Fourthwall breaking out Youth filmmaking studio wraps storefront By Julie and hops a bus to serve more kids Coppens
t’s sort of like being on location – permanently – except without catering service, and the entire movie crew fits into one trailer (actually, it’s a bus). Fourthwall Youth Studios, the award-winning filmmaking and digital media center for Cincinnati teens, is rolling up the red carpet on its Over-the-Rhine headquarters, for now, and taking its show on the road – to Lower Price Hill. Thanks to a recent $109,000 Impact 100 grant, awarded to Fourthwall and its fiscal sponsor/education partner Activities Beyond the Classroom, the organization acquired a mobile unit this winter, just as rising rent on its Main Street storefront studio was becoming unsupportable. The “struggle bus,” as founding director Frank O’Farrell likes to call it (for reasons we’ll explain later), is empowering Fourthwall to expand its free programming to communities where students generally don’t have access to professional-grade filmmaking equipment, editing software, technical instruction and artistic mentoring. Before the statewide school closures because of the coronavirus pandemic, a pair of 10-week residencies were set to launch at Cincinnati College Prep Academy in the West End and Oyler School in Lower Price Hill. O’Farrell hopes the plan of working with students twice each week on original media projects can go forward – he’s just not sure when. He’d like to get a half-dozen more schools and community centers on board as soon as officials give the all-clear. Also in the pipeline for 2020: another sequel for Fourthwall’s popular summer camp program, and a collaboration with the University of Cincinnati (where O’Farrell teaches courses on creativity), slated to begin this fall, which would give students from disadvantaged backgrounds a path to advanced study in creative fields. 8
Movers & Makers
Fourthwall Youth Studios founding director Frank O’Farrell, left, with production supervisor Eric Hengehold on board the newly acquired bus that can take their student filmmaking program to underserved neighborhoods all over town.
An expanding franchise
Sound crew member Ashley Wilson holds the boom mic during the PSA shoot. Paige Salter, directing the shoot, checks the screen as Aiden Sheely operates a camera.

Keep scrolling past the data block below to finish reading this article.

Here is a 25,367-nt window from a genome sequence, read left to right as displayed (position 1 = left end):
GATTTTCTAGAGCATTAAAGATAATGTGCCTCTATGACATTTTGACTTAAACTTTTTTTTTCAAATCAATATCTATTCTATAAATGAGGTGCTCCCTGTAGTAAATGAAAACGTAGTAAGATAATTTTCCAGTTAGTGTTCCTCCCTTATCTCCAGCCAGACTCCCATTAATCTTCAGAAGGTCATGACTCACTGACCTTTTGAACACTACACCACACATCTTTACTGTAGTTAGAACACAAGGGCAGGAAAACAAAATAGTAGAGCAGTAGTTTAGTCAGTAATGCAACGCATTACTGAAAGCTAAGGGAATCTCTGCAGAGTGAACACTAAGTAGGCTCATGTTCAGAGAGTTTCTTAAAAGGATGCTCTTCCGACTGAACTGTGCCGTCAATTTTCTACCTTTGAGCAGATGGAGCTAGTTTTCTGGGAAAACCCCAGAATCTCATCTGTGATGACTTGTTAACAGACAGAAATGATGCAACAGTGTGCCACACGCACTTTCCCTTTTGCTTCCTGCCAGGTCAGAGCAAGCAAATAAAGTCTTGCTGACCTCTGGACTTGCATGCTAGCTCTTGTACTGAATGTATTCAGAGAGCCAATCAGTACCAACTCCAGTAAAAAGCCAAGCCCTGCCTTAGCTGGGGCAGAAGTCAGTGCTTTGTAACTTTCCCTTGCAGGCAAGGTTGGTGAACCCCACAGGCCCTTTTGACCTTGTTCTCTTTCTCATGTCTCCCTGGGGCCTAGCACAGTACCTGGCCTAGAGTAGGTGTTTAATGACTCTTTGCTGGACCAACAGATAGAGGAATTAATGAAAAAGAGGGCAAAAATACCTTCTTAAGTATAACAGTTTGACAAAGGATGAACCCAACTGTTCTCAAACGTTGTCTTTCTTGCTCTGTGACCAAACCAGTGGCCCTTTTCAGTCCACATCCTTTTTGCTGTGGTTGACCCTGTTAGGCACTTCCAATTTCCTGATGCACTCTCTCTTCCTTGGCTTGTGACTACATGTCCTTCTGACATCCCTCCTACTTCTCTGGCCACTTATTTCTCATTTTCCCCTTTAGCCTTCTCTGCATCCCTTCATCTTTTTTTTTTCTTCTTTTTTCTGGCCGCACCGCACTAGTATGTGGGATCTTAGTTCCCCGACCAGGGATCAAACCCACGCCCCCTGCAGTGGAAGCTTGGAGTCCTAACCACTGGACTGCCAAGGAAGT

“It’s important to avoid riding into these communities on a white horse, then disappearing,” O’Farrell said. “The UC partnership enables us to ensure there’s a next step, which may include college credit for participating kiddos.”
The power of peer-to-peer Fourthwall’s other epic endeavor this winter was producing a publicservice video to discourage middle schoolers from vaping. “It’s been a big epidemic – I know a ton of people at my school who’ve been getting in trouble for it,” said Xander Wynn, a sophomore at Walnut Hills High School. Already a seasoned filmmaker, he’s one of a couple dozen area students who earned $8.55 an hour as writers, production crew and editors on the Fourthwall short, commissioned by St. Elizabeth Medical Center, with support from ArtsWave. (The student actors were unpaid, except for the fame they’ll enjoy when the PSA drops later this year.)
“Older people trying to say, ‘Don’t do this’ – that doesn’t really work,” Xander adds. “But we’re all high schoolers working on this film, and we’re telling you, vaping is not cool. Maybe if it’s your peers telling you, you’ll listen.” The storyline shows how the unhealthy habit passes from user to user, from a school restroom to a weekend house party to a suburban bedroom, where one young teen wrestles with all those influences and decides … what? His fate is left up to the viewer to decide. O’Farrell said the student screenwriters fought for that openended conclusion, versus a tidier “Just Say No” message, and won over the clients in the end. That’s generally how Fourthwall rolls. “There are adults teaching us, but it’s mostly the teenagers doing it,” explains sound crew member Ashley Wilson, a senior at Dater High School. “It’s cool to be able to work with my generation on projects like this. It shows that we can make good decisions without having adults telling us everything.”
Among other entities fueling Fourthwall’s activities this year is a $10,000 grant from the Nellie Leaman Taft Foundation, administered by Ignite Philanthropy. The organization’s A-list branding, including a name inspired by the imaginary “fourth wall” between actor and audience, was created pro bono by Hyperquake. With all the greenlights Fourthwall is getting these days, the nonprofit is taking the loss of their rented Main Street marquee in stride. O’Farrell is seeking a larger, more affordable space that could accommodate advanced film shoots in addition to pre- and post-production work – hot real-estate leads welcome – and in the meantime, he’s got some snazzy new (used) wheels to keep students’ Hollywood dreams in motion. Oh, and here’s how the “struggle bus” got its nickname: “I asked one of our students, Ellary, how things were going at school, home, life,” O’ Farrell recalls, “and he said, ‘Oh, Mr. Frank … I am on the struggle bus.’ It stuck.” Besides, who doesn’t love a good road movie? Like “Breaking Bad” addicts hopping on board El Camino, Fourthwall’s fans are eagerly awaiting the franchise’s future spin-offs. “We should have more opportunities like this,” said aspiring director Paige Falter, a sophomore at Indian Hill High School who helmed the anti-vaping shoot. “All of the teamwork that goes into (a film) – that, to me, is an art form in itself, and it’s a lot of fun. I hope a lot more students get to do it.”